Last time you visited a cat owner’s house, there’s a good chance you noticed their cat tree—a big, carpet-covered tower in the corner of the room. But when you’re getting your own cat, you might wonder how important a cat tree really is. Maybe you have limited space or don’t like the look of cat trees you’ve seen, or else maybe you’re worried about the expense.
But cat trees are highly recommended because they meet many of your cat’s needs. If you really can’t have a traditional cat tree, there are alternative options available, but it can be hard to find one that lets a cat scratch, climb, rest, and observe as a cat tree does.
What Needs Does a Cat Tree Fill?
Cat trees are popular because they are multipurpose cat spaces. They function to fill a ton of your cat’s needs in one place, and fufill their need for environmental enrichment. Even though they aren’t the only option for your cat, it’s hard to beat their versatility. Here are a few of the feline functions that a cat tree can help fill:
- Rest: Most cat trees have a cozy nest at the top, and many have other rest spaces at different heights. Your cat spends a lot of time napping, and a safe nap spot is important. This resting spot is perfect for many cats, especially if you use a favorite blanket to help bring in familiar scents at first.
- Scratching: Cats have a strong urge to scratch surfaces in order to sharpen their claws. Cat trees often have vertical areas that are perfect for scratching, and some have horizontal scratchers too. These help your cat stay healthy and provide an alternative to couches or other furniture that your cat might scratch instead.
- Height: Cats like to be able to observe what’s going on around them, and many cats get a kick from being someplace elevated. A tall perch to look out the window or keep an eye on the household activities is perfect for helping your cat feel safe and engaged.
- Climbing and Jumping: Cats need daily exercise, including running, climbing, and jumping. If you have a tight apartment, the vertical exercise space is even more important! Giving your cat a tree will encourage them to exercise and help avoid boredom.
Alternatives to Cat Trees
All those perks are great, but if a cat tree doesn’t fit in your space, there are other options too. You still need to fill your cat’s needs for vertical exercise space, elevated perches, and scratching, but you don’t need to have one piece of furniture that fits all of those.
Some kind of scratcher is a must-have for cats. Most cats prefer a vertical scratching tree or pad, but a few like a horizontal scratcher on the floor better. Cardboard scratchers are a cheap option for many cat owners. Your cat also may need someplace all their own to rest—a cat nest or cave. Other cats are happy to find their own nest on the couch or in an odd cranny.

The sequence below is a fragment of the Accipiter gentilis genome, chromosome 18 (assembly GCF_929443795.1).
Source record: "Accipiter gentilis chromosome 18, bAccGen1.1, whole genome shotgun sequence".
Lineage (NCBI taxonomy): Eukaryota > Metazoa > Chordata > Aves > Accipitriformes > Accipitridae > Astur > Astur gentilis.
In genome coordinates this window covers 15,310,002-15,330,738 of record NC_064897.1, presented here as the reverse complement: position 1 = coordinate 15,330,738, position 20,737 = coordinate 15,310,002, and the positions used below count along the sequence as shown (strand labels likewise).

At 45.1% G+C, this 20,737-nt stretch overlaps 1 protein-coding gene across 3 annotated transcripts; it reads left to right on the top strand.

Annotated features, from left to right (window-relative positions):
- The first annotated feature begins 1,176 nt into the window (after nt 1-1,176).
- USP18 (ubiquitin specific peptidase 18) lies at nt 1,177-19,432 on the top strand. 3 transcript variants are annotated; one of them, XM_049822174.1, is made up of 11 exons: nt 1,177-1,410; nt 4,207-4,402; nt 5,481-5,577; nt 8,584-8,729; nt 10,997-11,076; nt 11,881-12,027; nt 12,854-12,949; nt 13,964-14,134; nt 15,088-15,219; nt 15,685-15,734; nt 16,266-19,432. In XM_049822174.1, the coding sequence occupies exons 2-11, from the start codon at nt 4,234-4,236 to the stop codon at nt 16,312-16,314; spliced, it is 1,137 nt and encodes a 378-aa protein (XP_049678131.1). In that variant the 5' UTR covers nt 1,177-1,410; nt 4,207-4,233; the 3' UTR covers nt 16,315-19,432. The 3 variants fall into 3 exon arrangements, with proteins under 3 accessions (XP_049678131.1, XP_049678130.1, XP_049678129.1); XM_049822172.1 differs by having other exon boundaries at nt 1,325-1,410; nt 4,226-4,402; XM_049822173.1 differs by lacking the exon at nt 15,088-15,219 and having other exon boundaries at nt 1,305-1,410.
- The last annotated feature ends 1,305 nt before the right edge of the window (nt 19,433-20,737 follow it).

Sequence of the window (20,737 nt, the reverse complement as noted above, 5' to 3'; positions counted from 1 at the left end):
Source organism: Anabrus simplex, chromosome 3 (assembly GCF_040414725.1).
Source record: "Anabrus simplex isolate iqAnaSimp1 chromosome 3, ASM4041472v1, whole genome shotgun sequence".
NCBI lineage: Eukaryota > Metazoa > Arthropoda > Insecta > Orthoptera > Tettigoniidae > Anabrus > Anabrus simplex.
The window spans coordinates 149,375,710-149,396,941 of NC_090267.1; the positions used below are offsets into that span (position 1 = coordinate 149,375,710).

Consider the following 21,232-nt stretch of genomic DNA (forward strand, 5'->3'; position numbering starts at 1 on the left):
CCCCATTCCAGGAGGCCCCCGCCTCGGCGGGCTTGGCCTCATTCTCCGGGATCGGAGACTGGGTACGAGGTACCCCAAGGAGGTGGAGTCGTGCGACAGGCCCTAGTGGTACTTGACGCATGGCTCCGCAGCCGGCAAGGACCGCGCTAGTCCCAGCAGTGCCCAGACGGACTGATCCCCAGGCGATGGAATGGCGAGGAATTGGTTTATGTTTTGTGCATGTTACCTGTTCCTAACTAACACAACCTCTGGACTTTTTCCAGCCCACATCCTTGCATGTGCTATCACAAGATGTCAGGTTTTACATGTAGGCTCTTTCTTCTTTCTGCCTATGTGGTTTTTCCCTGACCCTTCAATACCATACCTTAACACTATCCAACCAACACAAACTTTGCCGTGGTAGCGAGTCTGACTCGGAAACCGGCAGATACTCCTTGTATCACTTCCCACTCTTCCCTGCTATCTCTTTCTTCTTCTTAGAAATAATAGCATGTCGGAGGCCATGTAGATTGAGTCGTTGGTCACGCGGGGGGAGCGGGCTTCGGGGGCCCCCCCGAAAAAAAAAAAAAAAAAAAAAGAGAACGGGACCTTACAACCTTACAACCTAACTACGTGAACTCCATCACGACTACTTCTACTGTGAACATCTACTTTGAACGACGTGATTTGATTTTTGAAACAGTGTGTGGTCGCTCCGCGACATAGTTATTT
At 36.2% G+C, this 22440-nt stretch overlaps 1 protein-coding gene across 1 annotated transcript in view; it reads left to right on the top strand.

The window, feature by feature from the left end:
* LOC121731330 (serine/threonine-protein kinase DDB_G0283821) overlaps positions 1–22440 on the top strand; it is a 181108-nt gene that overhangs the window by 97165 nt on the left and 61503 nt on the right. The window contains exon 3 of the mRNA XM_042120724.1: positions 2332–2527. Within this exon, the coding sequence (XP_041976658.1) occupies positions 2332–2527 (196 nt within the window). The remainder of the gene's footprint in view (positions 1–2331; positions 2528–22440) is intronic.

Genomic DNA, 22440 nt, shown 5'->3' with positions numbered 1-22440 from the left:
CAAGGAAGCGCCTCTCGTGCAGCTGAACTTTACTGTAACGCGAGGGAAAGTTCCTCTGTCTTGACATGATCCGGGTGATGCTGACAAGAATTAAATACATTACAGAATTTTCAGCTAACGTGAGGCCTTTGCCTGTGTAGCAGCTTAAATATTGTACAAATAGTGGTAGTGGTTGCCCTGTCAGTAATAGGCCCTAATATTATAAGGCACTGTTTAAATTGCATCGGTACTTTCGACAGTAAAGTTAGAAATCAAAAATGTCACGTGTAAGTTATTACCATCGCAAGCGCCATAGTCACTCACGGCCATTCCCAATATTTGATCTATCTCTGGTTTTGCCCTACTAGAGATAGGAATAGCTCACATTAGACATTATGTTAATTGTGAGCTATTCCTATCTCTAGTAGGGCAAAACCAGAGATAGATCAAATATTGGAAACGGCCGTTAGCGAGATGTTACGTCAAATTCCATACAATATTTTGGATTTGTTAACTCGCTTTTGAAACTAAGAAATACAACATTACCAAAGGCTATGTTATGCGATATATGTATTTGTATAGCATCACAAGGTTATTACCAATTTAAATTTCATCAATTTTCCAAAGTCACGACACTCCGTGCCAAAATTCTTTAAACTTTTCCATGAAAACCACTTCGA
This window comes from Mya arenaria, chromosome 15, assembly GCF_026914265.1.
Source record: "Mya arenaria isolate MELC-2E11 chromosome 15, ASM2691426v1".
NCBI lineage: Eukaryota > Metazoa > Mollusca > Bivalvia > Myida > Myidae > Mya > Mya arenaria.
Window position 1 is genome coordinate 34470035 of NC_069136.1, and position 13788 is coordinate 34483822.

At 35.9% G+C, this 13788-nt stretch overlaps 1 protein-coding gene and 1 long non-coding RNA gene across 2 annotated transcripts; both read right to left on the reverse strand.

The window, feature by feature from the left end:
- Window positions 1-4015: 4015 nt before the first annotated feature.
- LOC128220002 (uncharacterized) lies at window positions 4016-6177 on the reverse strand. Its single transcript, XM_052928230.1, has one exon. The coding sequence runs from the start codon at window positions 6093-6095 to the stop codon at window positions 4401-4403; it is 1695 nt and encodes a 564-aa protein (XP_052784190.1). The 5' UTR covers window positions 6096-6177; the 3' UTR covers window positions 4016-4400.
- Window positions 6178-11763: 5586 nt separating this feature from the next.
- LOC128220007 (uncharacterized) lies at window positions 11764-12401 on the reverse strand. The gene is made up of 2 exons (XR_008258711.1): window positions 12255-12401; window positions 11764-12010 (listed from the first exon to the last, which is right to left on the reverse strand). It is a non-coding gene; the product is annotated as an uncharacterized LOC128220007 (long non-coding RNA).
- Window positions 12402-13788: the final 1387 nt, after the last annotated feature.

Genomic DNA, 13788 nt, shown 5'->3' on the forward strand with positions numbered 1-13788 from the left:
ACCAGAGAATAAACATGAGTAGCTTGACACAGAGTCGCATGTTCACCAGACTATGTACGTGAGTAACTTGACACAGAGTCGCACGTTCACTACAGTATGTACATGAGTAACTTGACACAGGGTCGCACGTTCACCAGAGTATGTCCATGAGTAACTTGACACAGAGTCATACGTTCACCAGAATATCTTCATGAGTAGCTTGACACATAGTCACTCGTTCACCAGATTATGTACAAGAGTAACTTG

The other major environmental need for a cat is vertical space. Your cat will want to run and jump, and they probably will enjoy an elevated perch. There are lots of options available here, too. If you don’t have a ton of space, you can use wall-mounted shelves to make a kitty “jungle gym.” Some cats even will claim a space on your bookshelf as their elevated space.
Do I Need More Than One Tree?
If you only have one cat, you shouldn’t need more than one tree. However, once you start introducing multiple cats to the equation, it can get trickier. There’s no hard and fast answer to how many trees you need—some cats are happy to share a tree, especially if it’s larger, while others will feel like they need more “territory.” This might require some experimenting to figure out if your cats need space or if they coexist without trouble. At the very least, there should be more perches available on your tree than cats in the house.
Many cat owners do find they need a second scratcher of some kind to help protect their furniture from cat claws. Cats like to have multiple safe scratching spaces, and some prefer different materials or horizontal scratching pads to a vertical post.
Cat trees aren’t strictly necessary for cat owners, but they are a handy tool. They fill many of the needs that cats have and offer lots of space to rest, play, and exercise. If you decide to go with a cat tree alternative, that’s fine, but you’ll want to make sure that your setup still meets all of your cat’s behavioral and environmental needs.
Featured Image Credit: K Lim, Shutterstock